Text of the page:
49ers seek proper 'pecking order' in crowded running back battle

Tevin Coleman's 18 career regular season rushing touchdowns is still more than the 13 combined among Matt Breida, Raheem Mostert and Jerick McKinnon. Cody Glenn/Icon Sportswire

SANTA CLARA, Calif. -- Upon entering the league as an undrafted rookie in 2017, San Francisco 49ers running back Matt Breida got a crash course in what is expected of the position in coach Kyle Shanahan's offense.

As part of the learning process, Niners running backs coach Bobby Turner provided plenty of film of Shanahan's previous offenses for Breida to watch. The stars of that tape were the 2016 Atlanta Falcons, one of the most explosive offenses in league history, and a unit that boasted the dynamic running back duo of Tevin Coleman and Devonta Freeman.

Breida paid close attention to how Shanahan deployed Coleman and Freeman, using them all over the formation and noting Coleman's knack for ripping off the big play as a runner or a pass-catcher.

Just a few years later, Breida can see Coleman up close after the 49ers signed him to a two-year deal worth up to $8.5 million in the offseason. In the process, the Niners added another proven piece to a running back room already teeming with talent and potential.

In this training camp, there doesn't seem to be much of a battle for roster spots so much as a contest for how the depth chart will shake out amongst a group that includes Coleman, Breida, Jerick McKinnon and Raheem Mostert. It's something both 49ers fans and the fantasy football community are watching closely.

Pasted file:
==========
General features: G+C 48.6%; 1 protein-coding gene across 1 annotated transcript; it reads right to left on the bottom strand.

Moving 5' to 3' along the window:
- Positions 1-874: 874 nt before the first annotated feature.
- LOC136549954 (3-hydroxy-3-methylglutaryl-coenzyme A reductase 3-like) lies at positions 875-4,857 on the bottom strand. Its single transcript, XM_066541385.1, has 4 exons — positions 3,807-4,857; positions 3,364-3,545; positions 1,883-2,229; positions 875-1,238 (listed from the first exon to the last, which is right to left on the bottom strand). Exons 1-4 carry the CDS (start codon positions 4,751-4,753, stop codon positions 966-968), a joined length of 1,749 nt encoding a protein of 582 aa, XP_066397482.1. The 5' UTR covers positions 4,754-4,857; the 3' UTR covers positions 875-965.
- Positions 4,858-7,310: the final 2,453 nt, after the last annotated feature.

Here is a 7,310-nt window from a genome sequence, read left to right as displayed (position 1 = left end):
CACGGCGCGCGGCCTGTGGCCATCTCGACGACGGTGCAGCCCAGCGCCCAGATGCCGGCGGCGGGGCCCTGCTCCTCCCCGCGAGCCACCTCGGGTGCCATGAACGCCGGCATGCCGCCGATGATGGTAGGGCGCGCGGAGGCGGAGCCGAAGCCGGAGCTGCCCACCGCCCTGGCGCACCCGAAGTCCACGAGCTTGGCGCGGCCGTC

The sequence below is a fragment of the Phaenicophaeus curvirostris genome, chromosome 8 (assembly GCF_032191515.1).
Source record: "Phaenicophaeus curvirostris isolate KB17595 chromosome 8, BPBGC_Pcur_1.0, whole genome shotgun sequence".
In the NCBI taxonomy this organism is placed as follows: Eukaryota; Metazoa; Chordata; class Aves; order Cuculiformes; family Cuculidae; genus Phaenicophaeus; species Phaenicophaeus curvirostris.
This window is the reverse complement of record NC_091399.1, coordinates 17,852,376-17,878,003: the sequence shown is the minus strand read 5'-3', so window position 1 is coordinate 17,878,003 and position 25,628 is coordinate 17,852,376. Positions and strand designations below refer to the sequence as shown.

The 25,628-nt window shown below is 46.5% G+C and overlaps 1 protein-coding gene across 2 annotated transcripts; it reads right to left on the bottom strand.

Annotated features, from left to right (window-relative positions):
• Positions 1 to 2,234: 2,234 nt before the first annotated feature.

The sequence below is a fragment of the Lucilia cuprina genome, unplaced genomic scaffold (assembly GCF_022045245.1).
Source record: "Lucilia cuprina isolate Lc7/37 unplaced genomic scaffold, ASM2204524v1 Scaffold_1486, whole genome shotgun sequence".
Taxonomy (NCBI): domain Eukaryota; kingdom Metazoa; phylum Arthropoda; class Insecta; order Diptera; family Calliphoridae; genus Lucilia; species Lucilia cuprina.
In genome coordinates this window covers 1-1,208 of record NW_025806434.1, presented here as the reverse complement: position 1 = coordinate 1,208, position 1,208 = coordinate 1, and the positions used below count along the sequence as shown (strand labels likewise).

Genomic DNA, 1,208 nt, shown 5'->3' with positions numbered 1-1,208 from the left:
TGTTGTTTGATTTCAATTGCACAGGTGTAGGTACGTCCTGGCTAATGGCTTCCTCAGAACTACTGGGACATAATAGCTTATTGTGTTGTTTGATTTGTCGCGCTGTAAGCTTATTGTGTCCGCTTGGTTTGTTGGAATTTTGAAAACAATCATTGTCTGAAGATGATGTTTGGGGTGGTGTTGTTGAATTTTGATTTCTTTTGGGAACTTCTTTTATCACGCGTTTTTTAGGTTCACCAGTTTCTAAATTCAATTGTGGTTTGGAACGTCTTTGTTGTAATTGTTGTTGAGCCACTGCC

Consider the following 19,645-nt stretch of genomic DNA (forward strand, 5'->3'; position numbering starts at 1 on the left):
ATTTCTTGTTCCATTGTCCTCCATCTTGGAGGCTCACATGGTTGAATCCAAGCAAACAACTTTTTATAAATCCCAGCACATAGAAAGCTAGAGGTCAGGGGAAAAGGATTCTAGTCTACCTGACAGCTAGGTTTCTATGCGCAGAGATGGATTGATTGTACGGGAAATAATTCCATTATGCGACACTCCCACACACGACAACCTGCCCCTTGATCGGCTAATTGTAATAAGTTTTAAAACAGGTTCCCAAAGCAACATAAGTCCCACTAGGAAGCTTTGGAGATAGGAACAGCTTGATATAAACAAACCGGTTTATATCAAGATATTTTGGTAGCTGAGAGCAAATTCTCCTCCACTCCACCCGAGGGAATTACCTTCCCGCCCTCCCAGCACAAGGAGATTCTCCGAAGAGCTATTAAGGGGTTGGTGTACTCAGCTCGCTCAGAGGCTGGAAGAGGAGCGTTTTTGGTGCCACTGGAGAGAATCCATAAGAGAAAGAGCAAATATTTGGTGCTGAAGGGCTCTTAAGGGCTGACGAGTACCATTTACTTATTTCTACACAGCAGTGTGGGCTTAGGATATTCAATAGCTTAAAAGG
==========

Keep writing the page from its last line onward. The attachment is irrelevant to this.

"It's more of [determining] a pecking order," coach Kyle Shanahan said. "Just let it play out. I think we’ve got a pretty good feel for all the guys. We kind of have an idea what they can do ... we just want those guys repping. Right now, we don't really care what the play is. I don’t even know who's in, Bobby just rolls them in every play. We want them to compete and hopefully it sorts itself out. If it doesn’t, they’re going to make me have to make a very tough decision.”

If statements like that from a coach named Shanahan is enough to bring about a case of post-traumatic fantasy running back stress disorder, well, that's understandable. Late in his tenure as the Denver Broncos coach and again with the Washington Redskins, Mike Shanahan -- Kyle's father -- made a habit of driving fantasy owners crazy with his constant game of musical running backs.

With the Redskins in 2011, Shanahan had four running backs -- Ryan Torain, Evan Royster, Roy Helu and Tim Hightower -- finish a game with 96 or more rushing yards. He had done something similar in Denver in 2007 when three backs, in this case Selvin Young, Travis Henry and Andre Hall, each had at least two games rushing for 89 or more yards. Same for 2008 when Peyton Hillis, Michael Pittman, Tatum Bell and Young each had a game rushing for at least 78 yards.

Could something similar play out for the 49ers this year? It's still early in the preseason but it can't be ruled out.

As it stands right now, Coleman appears to be first in line. While Breida and Mostert are also getting opportunities, Coleman has consistently been the primary back with the top offense. That should be no surprise given his familiarity with Shanahan's offense and ability to fit in right away.

What's more, Coleman also brings something valuable that the Niners desperately need more of from their running backs in 2019: the ability to score touchdowns.